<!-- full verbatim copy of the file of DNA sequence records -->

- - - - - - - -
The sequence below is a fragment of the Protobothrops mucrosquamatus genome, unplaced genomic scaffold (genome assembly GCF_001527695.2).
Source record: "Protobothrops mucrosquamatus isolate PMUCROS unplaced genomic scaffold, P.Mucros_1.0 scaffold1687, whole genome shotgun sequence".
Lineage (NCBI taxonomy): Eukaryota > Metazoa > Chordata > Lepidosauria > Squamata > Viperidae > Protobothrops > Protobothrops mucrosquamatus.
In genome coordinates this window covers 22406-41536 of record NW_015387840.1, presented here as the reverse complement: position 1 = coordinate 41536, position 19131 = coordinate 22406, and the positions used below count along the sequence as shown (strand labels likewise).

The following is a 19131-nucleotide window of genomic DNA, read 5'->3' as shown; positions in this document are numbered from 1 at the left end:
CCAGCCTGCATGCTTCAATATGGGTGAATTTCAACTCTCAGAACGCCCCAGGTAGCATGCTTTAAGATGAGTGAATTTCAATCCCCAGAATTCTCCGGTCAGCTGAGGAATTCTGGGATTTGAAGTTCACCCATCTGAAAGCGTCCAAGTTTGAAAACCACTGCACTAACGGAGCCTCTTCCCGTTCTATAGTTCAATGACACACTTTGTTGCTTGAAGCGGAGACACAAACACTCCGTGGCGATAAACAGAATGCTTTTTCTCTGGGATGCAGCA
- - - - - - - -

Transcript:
The sequence below is a fragment of the Protobothrops mucrosquamatus genome, unplaced genomic scaffold (genome assembly GCF_001527695.2).
Source record: "Protobothrops mucrosquamatus isolate PMUCROS unplaced genomic scaffold, P.Mucros_1.0 scaffold1687, whole genome shotgun sequence".
Lineage (NCBI taxonomy): Eukaryota > Metazoa > Chordata > Lepidosauria > Squamata > Viperidae > Protobothrops > Protobothrops mucrosquamatus.
In genome coordinates this window covers 22406-41536 of record NW_015387840.1, presented here as the reverse complement: position 1 = coordinate 41536, position 19131 = coordinate 22406, and the positions used below count along the sequence as shown (strand labels likewise).

The following is a 19131-nucleotide window of genomic DNA, read 5'->3' as shown; positions in this document are numbered from 1 at the left end:
CCAGCCTGCATGCTTCAATATGGGTGAATTTCAACTCTCAGAACGCCCCAGGTAGCATGCTTTAAGATGAGTGAATTTCAATCCCCAGAATTCTCCGGTCAGCTGAGGAATTCTGGGATTTGAAGTTCACCCATCTGAAAGCGTCCAAGTTTGAAAACCACTGCACTAACGGAGCCTCTTCCCGTTCTATAGTTCAATGACACACTTTGTTGCTTGAAGCGGAGACACAAACACTCCGTGGCGATAAACAGAATGCTTTTTCTCTGGGATGCAGCA